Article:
Michelin has agreed to compensate the survivors of two women killed in a crash triggered by a partial tire tread separation of a Michelin LTX A/T tire. Additionally, the driver and two passengers who were injured in the crash will also receive monetary compensation from the tire maker.
The family members were traveling in a 1997 Chevrolet pick-up truck along a highway when the tread peeled off the truck’s right rear tire. Following the partial tread separation, the vehicle pulled to the right, and when the driver prudently corrected to the left, the truck spun and veered into the median. The truck rolled several times before landing on its roof.
The two women, who were seated on the right side of the pick-up truck, died after sustaining traumatic injuries to their head and upper body. The driver and two other passengers in the pick-up suffered injuries including head trauma, abrasions, and herniated discs.
Attorney John Gsanger alleged the tire that failed was built in Tokyo during a rainy, snowy week, at a tire manufacturing plant where the roof leaked. A tire exposed to rainwater during the manufacture process may develop pockets of air within the components, which can lead to tire tread separation. An examination of the damaged tire showed signs of such air pockets, Gsanger further alleged.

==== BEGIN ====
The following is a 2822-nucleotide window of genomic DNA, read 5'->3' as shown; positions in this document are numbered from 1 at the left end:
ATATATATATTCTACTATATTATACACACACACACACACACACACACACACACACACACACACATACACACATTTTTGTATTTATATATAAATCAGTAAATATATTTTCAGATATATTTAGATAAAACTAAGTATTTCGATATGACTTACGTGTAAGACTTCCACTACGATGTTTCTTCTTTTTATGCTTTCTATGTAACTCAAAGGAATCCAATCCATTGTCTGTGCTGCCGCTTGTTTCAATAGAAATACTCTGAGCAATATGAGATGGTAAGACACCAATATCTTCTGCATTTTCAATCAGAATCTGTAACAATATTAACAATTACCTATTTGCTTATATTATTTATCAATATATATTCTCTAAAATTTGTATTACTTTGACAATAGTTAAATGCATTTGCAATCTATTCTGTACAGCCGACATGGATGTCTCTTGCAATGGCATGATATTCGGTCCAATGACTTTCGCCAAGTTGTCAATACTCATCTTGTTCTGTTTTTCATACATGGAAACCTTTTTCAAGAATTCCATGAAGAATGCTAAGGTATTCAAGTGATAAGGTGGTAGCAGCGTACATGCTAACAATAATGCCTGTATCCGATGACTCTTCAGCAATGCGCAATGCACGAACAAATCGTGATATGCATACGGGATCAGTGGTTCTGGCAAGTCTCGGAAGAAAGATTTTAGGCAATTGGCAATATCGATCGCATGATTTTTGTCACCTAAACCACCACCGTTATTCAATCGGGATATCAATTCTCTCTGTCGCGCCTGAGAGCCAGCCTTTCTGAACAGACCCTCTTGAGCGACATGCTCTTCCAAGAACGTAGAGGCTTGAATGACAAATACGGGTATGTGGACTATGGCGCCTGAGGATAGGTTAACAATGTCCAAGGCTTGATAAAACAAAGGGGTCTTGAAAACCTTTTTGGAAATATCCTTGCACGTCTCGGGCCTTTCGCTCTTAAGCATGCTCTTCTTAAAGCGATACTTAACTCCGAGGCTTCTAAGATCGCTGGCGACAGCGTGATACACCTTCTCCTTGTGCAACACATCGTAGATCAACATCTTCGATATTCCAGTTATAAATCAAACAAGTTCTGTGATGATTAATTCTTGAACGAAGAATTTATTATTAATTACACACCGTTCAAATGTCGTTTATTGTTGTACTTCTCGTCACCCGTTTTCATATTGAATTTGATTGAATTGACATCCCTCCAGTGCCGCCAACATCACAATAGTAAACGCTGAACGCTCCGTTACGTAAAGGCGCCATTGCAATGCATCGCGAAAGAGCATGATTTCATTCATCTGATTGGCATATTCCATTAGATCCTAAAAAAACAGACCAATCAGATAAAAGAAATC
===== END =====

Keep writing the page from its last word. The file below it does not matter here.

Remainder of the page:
Gsanger also claimed the tire had other manufacturing defects including rubber that was improperly bonded and belts that were positioned unevenly. The tire also lacked a feature called a nylon cap ply that improves the durability of a tire.
The Michelin tire was manufactured more than ten years before it was placed on the pickup in the crash. Gsanger further claimed Michelin did not effectively warn consumers of the risks in using such older tires. This could be achieved through an expiration date placed directly on each tire.
The Ammons Law Firm has a nationwide personal injury practice focusing on tire defects, truck accidents, rollovers, consumer protection and product liability, catastrophic injury, wrongful death, post-collision fires, seat belt defects, airbag defects, and plant explosions.